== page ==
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Lenovo's new laptop is also an Android tablet

Thinkpad Plus gen 5 hero imageImage: Lenovo

Some of us have had a fascination with tech that transforms into other tech, ever since we saw Soundwave pop out his robot cassette tape and it turned into a robo-dog. Perhaps a similar fan came up with the latest Lenovo ThinkBook Plus design. Rip the screen off this otherwise unassuming laptop and you get a 14-inch Android-powered tablet. Unlike other tablet-laptop hybrids a la the Surface or Yoga form factors, this is literally two devices in one.

In its standard operating mode, the ThinkBook Plus Gen 5 Hybrid (woof, what a mouthful) is a conventional mid-range laptop. That includes a Core 7 Ultra processor, 32GB of RAM, a terabyte of Gen 4 storage, and an Arc GPU (though Lenovo’s stat sheet doesn’t say if it’s integrated or discrete). The battery is pretty roomy for the chassis size at 75 watts, and you’ll find two Thunderbolt 4 (USB-C) ports and a fingerprint reader. All of that is in the standard laptop body, because the screen is very much its own beast.

When connected to the base station, it’s a 14.5-inch OLED with 2.8K resolution, offering touch with optional pen input. It’s pretty darn good as laptop screens go, but if you break it off, you’ll find that it’s a tablet powered by Android 13 and the Qualcomm Snapdragon 8+ Gen 1 processor. Slyly hiding beneath that OLED panel (which is massive for a tablet, equal to Samsung’s largest Galaxy) is 12GB of dedicated RAM and 256GB of storage. The tablet has its own USB-C port for data and charging (though it’ll recharge automatically from the laptop battery when docked) and its own Wi-Fi, Bluetooth, and internal 38-watt battery.


When docked the two pieces share the front-facing HD camera (infrared for Windows Hello) as well as the rear dual-camera setup, 13MP + 5MP. But if you want to use both devices at the same time, you have a few options. The ThinkBook Plus can use its ARM-based hardware to run Android apps in Windows 11 via “Hybrid Stream,” which Lenovo describes as a low-latency picture-in-picture system. But you can retain access to Windows with the Android tablet detached — just plug in a monitor to the bottom half of the gadget and you’re ready to use it again. The keyboard and trackpad keep working in this “headless” mode, and you can play Hearthstone on the tablet (or do something productive, I suppose).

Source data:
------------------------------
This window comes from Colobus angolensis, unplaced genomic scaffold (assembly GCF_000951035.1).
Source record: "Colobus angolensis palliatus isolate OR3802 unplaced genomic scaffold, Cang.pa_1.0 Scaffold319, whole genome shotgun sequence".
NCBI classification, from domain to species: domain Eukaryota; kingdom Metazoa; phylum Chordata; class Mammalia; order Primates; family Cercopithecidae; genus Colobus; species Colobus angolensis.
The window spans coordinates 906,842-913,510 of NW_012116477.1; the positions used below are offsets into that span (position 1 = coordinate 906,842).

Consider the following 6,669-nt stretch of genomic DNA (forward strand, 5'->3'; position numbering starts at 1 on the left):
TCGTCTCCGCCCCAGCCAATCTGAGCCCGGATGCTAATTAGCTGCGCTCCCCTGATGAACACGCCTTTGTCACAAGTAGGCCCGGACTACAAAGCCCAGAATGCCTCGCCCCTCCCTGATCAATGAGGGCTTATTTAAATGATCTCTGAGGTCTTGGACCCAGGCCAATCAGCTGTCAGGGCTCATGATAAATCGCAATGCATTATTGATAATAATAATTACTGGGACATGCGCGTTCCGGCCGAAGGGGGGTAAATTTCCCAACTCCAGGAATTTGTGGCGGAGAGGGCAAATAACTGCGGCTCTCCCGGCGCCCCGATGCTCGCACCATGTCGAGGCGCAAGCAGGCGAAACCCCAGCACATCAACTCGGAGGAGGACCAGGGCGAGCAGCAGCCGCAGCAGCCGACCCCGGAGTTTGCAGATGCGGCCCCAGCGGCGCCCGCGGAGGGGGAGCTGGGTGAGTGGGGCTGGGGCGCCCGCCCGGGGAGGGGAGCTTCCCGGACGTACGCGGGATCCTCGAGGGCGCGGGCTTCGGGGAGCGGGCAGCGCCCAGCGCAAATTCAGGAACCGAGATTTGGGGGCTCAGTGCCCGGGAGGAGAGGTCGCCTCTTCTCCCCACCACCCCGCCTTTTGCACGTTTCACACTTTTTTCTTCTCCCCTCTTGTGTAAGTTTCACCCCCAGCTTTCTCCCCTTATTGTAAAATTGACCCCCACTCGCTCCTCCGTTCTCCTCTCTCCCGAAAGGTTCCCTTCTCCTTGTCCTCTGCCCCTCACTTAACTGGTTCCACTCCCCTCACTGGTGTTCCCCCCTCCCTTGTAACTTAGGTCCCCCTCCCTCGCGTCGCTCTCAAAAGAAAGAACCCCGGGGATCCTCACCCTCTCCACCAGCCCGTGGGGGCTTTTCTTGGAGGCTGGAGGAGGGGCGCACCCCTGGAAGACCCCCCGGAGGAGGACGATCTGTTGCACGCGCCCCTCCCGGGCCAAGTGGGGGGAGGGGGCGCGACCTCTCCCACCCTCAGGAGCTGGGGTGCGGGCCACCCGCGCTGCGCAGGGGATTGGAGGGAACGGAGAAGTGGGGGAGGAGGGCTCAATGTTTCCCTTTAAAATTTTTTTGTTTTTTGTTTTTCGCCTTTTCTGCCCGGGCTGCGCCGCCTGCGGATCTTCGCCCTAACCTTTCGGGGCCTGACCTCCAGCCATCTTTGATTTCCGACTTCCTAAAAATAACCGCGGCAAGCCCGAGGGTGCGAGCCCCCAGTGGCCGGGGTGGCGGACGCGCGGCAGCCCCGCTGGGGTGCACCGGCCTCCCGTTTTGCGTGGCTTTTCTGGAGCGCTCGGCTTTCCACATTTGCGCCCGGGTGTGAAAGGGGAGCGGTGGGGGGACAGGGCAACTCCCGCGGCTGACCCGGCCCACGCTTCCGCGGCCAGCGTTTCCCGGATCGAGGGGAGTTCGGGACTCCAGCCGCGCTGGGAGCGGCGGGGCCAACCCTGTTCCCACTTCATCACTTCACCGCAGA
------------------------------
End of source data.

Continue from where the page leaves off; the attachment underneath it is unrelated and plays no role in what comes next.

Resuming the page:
What if you want to run the whole thing as an Android-based laptop? No problem. While docked you can touch a Function button, at which point Windows fades into the background and Android comes to the foreground, with your keyboard and trackpad accessible to the Google-fied interface. And yes, the tablet has access to the Google Play Store and all standard apps.

The ThinkBook Plus name is one that’s associated with this kind of form factor experimentation. Previous iterations of the laptop have included bonus e-ink screens and secondary displays next to the keyboard. And while they’re interesting, they never seem to stick around and actually influence the laptop world the way the original Yoga has. Given that this sort of hybrid Android device has been tried before (the Asus Transformer line comes to mind — probably why I ranted about Soundwave in the intro), I kind of doubt that this will catch on.


In order to succeed, this needs to make more sense than simply carrying a standard laptop and a tablet together. Given that the combined weight of the ThinkBook Plus is 1.76 kilograms, just shy of four pounds, it’s hardly the lightest 14-inch laptop around. It is an elegant little combination, especially if you rely on Android apps on a daily basis. But it also has a starting price of $1,999, or at least that’s Lenovo’s intention for its launch in the second quarter of this year. For that price, I think I’d rather have a nice T- or X-series laptop with around the same specs, and the latest iPad.

But who knows, Lenovo might just have a transforming hit on its hands. We’ll find out later this year.

Michael is a former graphic designer who’s been building and tweaking desktop computers for longer than he cares to admit. His interests include folk music, football, science fiction, and salsa verde, in no particular order.

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